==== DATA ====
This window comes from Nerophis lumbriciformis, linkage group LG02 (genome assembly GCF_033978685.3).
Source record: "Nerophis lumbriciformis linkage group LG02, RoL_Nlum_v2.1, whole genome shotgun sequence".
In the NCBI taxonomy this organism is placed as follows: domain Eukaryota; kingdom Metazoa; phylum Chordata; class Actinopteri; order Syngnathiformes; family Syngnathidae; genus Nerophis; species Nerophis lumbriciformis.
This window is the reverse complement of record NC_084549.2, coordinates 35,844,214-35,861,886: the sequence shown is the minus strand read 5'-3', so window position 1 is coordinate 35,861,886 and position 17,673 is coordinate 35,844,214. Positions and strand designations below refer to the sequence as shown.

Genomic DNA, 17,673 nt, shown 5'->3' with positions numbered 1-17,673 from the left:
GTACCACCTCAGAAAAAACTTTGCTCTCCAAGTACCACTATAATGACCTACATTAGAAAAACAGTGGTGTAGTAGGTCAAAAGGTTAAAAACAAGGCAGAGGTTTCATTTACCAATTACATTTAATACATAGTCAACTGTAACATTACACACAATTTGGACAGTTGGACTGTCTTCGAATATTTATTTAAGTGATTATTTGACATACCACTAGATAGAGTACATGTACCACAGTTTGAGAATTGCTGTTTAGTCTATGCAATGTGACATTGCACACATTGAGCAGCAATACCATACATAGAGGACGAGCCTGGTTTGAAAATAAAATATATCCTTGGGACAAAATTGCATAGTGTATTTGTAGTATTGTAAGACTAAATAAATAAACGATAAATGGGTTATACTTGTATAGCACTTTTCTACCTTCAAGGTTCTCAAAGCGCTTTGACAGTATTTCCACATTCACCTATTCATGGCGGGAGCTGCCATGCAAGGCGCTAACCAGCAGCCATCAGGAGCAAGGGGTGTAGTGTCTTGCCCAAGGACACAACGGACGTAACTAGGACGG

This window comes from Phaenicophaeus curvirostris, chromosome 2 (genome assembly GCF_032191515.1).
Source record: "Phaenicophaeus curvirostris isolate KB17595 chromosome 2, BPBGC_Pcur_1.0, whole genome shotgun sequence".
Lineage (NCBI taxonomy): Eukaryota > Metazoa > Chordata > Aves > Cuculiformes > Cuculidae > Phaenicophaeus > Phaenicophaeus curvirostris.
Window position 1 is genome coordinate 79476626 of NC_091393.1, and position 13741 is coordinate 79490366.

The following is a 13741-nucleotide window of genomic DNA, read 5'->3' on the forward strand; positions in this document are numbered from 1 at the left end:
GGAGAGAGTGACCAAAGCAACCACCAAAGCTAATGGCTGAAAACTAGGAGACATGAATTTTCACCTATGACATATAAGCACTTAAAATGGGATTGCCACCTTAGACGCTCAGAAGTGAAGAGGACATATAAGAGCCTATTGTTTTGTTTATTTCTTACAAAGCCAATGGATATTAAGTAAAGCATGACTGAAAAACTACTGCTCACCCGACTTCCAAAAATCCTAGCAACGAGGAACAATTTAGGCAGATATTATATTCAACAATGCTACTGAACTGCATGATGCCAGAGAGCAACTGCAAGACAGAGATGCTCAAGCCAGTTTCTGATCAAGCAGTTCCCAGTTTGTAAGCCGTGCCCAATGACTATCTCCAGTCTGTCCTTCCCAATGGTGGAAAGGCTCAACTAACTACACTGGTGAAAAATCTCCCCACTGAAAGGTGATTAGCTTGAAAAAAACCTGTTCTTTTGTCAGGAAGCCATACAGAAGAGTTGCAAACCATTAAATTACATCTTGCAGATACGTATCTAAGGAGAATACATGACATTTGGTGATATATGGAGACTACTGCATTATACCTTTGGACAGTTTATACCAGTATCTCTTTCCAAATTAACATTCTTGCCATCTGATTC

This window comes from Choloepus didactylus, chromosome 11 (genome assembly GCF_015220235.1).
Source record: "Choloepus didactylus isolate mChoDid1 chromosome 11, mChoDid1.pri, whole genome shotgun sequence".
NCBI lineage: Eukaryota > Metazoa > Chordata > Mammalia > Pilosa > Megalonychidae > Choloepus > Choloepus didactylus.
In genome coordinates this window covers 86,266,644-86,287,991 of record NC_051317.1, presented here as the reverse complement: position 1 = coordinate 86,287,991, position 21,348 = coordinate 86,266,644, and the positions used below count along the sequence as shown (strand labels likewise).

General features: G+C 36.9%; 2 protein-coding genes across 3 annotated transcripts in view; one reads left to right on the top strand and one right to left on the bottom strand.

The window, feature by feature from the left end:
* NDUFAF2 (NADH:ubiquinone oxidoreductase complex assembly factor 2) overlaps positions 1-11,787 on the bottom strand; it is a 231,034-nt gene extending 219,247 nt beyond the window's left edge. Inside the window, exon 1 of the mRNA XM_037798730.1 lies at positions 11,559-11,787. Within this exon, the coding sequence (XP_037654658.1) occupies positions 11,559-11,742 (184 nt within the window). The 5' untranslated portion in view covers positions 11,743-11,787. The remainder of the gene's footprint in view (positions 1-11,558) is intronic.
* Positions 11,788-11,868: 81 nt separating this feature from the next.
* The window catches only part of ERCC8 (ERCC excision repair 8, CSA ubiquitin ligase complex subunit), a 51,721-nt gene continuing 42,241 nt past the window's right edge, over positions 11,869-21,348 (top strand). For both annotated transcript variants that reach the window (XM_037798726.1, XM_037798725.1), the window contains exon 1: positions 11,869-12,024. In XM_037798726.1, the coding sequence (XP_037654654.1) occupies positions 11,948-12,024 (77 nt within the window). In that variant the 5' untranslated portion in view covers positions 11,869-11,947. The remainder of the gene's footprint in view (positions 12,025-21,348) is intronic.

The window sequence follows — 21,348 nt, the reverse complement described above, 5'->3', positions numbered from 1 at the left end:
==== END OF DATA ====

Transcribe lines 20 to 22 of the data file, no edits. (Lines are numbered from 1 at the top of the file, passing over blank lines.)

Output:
* Positions 11,788-11,868: 81 nt separating this feature from the next.
* The window catches only part of ERCC8 (ERCC excision repair 8, CSA ubiquitin ligase complex subunit), a 51,721-nt gene continuing 42,241 nt past the window's right edge, over positions 11,869-21,348 (top strand). For both annotated transcript variants that reach the window (XM_037798726.1, XM_037798725.1), the window contains exon 1: positions 11,869-12,024. In XM_037798726.1, the coding sequence (XP_037654654.1) occupies positions 11,948-12,024 (77 nt within the window). In that variant the 5' untranslated portion in view covers positions 11,869-11,947. The remainder of the gene's footprint in view (positions 12,025-21,348) is intronic.

The window sequence follows — 21,348 nt, the reverse complement described above, 5'->3', positions numbered from 1 at the left end: